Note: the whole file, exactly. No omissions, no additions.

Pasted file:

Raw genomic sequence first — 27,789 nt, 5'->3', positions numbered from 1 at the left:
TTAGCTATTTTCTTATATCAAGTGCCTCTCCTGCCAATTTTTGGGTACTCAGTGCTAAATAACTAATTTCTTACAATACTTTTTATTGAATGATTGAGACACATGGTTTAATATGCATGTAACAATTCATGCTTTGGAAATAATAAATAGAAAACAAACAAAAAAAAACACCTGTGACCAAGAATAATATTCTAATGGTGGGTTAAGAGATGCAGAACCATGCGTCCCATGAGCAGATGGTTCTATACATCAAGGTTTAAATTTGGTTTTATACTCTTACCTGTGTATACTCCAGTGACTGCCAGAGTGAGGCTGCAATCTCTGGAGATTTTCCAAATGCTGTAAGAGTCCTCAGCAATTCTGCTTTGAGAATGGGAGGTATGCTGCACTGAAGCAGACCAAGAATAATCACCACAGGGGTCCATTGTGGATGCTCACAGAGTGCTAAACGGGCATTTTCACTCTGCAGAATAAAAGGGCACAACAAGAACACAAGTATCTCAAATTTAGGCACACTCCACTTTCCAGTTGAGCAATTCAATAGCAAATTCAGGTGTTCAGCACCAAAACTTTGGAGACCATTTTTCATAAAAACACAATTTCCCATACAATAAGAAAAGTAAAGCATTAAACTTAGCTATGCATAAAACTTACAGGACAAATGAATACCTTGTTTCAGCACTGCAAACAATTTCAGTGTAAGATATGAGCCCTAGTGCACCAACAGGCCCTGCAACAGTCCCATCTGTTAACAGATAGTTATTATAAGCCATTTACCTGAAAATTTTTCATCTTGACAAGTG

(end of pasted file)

Raw genomic sequence first — 27,789 nt, 5'->3', positions numbered from 1 at the left:
TTAGCTATTTTCTTATATCAAGTGCCTCTCCTGCCAATTTTTGGGTACTCAGTGCTAAATAACTAATTTCTTACAATACTTTTTATTGAATGATTGAGACACATGGTTTAATATGCATGTAACAATTCATGCTTTGGAAATAATAAATAGAAAACAAACAAAAAAAAACACCTGTGACCAAGAATAATATTCTAATGGTGGGTTAAGAGATGCAGAACCATGCGTCCCATGAGCAGATGGTTCTATACATCAAGGTTTAAATTTGGTTTTATACTCTTACCTGTGTATACTCCAGTGACTGCCAGAGTGAGGCTGCAATCTCTGGAGATTTTCCAAATGCTGTAAGAGTCCTCAGCAATTCTGCTTTGAGAATGGGAGGTATGCTGCACTGAAGCAGACCAAGAATAATCACCACAGGGGTCCATTGTGGATGCTCACAGAGTGCTAAACGGGCATTTTCACTCTGCAGAATAAAAGGGCACAACAAGAACACAAGTATCTCAAATTTAGGCACACTCCACTTTCCAGTTGAGCAATTCAATAGCAAATTCAGGTGTTCAGCACCAAAACTTTGGAGACCATTTTTCATAAAAACACAATTTCCCATACAATAAGAAAAGTAAAGCATTAAACTTAGCTATGCATAAAACTTACAGGACAAATGAATACCTTGTTTCAGCACTGCAAACAATTTCAGTGTAAGATATGAGCCCTAGTGCACCAACAGGCCCTGCAACAGTCCCATCTGTTAACAGATAGTTATTATAAGCCATTTACCTGAAAATTTTTCATCTTGACAAGTG